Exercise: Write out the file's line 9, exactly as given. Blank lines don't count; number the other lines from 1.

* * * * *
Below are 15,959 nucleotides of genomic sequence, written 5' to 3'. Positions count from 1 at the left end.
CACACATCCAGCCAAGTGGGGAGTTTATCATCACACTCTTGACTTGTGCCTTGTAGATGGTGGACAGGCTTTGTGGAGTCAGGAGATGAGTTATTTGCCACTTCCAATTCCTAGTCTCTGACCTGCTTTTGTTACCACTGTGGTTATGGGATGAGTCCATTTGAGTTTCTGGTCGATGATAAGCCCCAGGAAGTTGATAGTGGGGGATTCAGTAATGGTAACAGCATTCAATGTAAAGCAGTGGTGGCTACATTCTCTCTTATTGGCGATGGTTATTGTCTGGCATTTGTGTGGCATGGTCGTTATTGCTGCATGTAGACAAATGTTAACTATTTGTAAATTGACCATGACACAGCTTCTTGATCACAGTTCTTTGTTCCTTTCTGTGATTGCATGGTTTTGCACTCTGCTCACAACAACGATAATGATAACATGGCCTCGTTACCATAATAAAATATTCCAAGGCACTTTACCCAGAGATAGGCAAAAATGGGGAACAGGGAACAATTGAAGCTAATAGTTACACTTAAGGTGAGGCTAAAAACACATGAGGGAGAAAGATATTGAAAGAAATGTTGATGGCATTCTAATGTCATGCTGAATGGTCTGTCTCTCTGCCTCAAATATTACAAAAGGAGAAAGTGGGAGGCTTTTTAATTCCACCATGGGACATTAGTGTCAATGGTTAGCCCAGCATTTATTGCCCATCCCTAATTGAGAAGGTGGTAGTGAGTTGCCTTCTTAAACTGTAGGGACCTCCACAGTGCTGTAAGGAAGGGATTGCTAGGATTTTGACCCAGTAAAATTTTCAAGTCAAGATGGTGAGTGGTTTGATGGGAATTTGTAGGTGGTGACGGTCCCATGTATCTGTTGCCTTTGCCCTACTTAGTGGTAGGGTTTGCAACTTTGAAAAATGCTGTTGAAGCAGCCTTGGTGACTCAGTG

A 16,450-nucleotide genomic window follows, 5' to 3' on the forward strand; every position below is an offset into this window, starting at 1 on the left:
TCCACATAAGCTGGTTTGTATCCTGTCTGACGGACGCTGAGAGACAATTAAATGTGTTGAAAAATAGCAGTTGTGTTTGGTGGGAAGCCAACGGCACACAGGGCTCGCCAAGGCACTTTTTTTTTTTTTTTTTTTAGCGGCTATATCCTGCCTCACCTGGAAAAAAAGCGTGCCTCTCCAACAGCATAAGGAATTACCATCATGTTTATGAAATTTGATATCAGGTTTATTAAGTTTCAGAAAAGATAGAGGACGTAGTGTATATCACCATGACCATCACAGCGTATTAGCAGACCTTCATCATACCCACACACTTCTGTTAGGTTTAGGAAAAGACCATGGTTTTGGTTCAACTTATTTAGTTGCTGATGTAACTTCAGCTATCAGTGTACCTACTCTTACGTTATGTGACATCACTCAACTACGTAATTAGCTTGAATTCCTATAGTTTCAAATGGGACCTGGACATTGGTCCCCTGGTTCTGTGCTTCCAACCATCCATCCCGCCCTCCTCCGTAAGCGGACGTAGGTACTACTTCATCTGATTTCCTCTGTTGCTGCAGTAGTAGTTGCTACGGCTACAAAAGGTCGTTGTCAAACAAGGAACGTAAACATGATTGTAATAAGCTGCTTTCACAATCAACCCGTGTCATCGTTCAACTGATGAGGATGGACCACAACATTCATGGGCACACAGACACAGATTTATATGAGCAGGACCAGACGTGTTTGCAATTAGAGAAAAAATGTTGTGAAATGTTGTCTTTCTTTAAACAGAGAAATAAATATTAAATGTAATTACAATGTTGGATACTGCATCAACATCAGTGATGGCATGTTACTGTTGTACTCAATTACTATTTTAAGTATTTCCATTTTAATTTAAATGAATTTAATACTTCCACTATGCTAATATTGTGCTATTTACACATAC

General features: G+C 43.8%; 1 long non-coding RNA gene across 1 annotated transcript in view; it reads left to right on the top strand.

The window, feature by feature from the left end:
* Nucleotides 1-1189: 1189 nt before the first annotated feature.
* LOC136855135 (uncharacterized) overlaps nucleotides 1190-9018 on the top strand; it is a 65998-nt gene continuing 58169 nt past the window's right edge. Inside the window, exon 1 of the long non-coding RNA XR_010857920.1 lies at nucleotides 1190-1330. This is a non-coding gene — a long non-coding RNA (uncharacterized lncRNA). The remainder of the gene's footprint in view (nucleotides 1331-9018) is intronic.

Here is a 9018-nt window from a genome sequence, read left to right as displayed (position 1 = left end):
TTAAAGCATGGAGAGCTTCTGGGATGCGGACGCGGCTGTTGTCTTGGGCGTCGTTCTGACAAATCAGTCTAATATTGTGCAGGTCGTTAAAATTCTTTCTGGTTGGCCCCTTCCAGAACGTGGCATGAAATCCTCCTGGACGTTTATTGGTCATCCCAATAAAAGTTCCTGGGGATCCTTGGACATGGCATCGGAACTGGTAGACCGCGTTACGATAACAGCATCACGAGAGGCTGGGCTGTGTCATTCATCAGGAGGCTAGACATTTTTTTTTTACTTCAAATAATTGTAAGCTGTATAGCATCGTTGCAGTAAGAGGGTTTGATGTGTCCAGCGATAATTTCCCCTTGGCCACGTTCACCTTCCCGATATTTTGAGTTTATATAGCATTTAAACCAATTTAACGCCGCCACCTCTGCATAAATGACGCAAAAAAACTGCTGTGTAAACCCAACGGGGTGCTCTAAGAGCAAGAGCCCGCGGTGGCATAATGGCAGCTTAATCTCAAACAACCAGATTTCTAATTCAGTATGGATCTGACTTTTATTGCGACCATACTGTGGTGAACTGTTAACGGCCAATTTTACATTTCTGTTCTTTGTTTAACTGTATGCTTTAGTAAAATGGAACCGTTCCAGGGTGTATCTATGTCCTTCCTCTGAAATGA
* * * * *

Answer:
Here is a 9018-nt window from a genome sequence, read left to right as displayed (position 1 = left end):